Florida shooting: Gun control law moves step closer
New gun control measures for Florida have passed another legal hurdle, weeks after one of the worst school shootings in US history.
The state's House of Representatives passed a bill raising the age to buy a gun from 18 to 21 and imposing a three-day waiting period on all gun sales.
The bill, already passed by the Senate, now goes to the state governor.
Seventeen people were killed at Marjory Stoneman Douglas High School in Parkland, Florida, on 14 February.
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Expelled former student Nikolas Cruz, 19, has been charged in the attack. He was formally indicted by a grand jury on Wednesday on 34 counts, including 17 counts of premeditated first-degree murder and 17 counts of attempted first-degree murder.
He is suspected of using a legally bought AR-15 semi-automatic rifle to carry out the 10-minute attack, gunning down teachers and students.
What is in the new law?
In addition to raising the age and bringing in the three-day waiting period, the legislation:
- Introduces a voluntary armed "guardian programme" for schools, named after Aaron Feis, a coach who died in the Parkland shooting. It allows school personnel to be armed, subject to school district approval and specialist training
- Classroom teachers are excluded from carrying arms unless they have a security forces background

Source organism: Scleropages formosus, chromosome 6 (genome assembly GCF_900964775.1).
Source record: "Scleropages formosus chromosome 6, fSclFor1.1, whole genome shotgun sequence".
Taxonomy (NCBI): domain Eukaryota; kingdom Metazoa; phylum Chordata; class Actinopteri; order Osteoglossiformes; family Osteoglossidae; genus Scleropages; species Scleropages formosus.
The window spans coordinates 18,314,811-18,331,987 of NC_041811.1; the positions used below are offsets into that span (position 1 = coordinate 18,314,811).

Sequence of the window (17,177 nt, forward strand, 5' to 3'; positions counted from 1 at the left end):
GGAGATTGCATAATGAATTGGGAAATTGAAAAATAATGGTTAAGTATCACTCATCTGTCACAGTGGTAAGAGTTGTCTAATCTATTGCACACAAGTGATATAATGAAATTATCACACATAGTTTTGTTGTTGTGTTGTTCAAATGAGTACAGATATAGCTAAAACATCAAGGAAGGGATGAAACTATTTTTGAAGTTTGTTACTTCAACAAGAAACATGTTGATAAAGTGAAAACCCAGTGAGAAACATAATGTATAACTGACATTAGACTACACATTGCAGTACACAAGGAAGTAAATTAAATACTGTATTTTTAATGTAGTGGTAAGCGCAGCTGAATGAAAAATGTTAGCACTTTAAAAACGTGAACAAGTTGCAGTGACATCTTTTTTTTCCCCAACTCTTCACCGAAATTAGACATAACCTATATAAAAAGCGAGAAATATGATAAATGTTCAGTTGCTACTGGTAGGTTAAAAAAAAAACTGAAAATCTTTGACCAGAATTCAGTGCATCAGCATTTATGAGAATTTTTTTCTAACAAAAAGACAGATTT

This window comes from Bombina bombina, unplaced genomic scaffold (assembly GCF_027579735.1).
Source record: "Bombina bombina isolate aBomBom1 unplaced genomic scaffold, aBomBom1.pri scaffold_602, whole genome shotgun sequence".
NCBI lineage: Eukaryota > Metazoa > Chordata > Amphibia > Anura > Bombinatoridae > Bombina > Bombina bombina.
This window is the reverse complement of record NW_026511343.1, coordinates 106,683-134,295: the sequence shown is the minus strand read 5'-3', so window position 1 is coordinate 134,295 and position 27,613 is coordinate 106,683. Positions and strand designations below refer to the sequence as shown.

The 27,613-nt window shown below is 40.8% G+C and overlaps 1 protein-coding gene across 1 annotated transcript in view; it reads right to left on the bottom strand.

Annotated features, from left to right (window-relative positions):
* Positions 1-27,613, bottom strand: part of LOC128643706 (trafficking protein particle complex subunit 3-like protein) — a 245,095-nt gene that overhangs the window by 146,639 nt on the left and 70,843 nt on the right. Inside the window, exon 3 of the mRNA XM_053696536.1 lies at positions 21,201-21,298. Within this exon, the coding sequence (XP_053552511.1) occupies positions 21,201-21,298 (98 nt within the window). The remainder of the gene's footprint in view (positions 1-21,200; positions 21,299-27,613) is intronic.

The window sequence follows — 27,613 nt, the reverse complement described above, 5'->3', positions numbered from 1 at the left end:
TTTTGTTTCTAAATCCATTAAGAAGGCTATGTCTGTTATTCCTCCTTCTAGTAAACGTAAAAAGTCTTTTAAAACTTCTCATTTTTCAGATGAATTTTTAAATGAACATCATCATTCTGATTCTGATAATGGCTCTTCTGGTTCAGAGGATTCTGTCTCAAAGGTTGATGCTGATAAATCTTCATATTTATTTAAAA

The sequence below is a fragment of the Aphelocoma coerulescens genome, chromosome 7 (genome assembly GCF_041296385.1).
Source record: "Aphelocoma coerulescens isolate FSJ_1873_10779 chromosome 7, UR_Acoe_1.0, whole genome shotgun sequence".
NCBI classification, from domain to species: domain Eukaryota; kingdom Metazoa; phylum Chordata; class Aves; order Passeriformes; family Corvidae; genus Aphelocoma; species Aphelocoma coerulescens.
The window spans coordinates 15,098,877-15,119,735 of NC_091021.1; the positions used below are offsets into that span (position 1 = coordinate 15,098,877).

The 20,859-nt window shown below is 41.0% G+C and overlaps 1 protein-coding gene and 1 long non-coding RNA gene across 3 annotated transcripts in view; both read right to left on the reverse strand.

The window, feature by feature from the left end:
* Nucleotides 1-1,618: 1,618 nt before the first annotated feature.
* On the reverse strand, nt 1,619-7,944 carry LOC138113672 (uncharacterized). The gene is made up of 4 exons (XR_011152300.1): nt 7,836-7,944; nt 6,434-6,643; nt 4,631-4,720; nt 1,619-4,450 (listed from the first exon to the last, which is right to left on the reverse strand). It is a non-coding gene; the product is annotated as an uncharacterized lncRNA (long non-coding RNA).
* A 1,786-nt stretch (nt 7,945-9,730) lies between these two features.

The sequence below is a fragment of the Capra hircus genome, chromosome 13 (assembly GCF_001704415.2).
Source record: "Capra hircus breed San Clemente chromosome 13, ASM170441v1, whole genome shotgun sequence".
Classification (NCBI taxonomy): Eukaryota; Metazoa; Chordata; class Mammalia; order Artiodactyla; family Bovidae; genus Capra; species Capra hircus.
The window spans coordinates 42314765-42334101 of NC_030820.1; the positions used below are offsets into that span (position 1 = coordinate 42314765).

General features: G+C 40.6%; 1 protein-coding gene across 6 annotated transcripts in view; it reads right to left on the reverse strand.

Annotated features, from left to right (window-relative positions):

- Bans devices, such as bump stocks, that modify a semi-automatic weapon to fully automatic
- Raises mental health funding and increases the power to seize or ban guns under mental health concerns
The legislation does not include a ban on the sale of assault-style weapons like the AR-15, despite it being a key demand of Parkland students and their parents.
Florida law already mandates a three-day waiting period for the purchase of a handgun but a person as young as 18 can buy a rifle with no waiting period.
The Republican-controlled House debated the bill for about eight hours on Wednesday before voting 67-50 in favour.
Has the move been welcomed?
Ryan Petty, whose daughter was among those killed, hailed the House's vote in a tweet.
He said: "We know that when it comes to preventing future acts of school violence, today's vote is just the beginning of our journey."
State Democratic Party legislators who backed the bill said it was necessary despite the "poison pill" of allowing more guns in schools under the guardian programme. Florida now joins at least six other states in allowing school employees to carry firearms.
Following the Parkland shooting, many surviving students had lobbied politicians for greater gun control.
Gun control activists will hope the Florida measures will be a turning point in their battle with the powerful National Rifle Association and others who defend firearms ownership under the Second Amendment of the US constitution.
On the day the vote passed, a 17-year-old woman student was killed in a suspected accidental shooting at a high school in Alabama.
What happens now?
Governor Rick Scott will need to sign the bill, known as the Marjory Stoneman Douglas High School Public Safety Act, into law.
It will automatically become law within 15 days unless he vetoes it.
Mr Scott has not yet said he will back it, telling reporters he would "review the bill line by line" and consult victims' families.
He has previously said he opposes US President Donald Trump's call to arm teachers. He had also previously opposed increasing the purchase age from 18 to 21.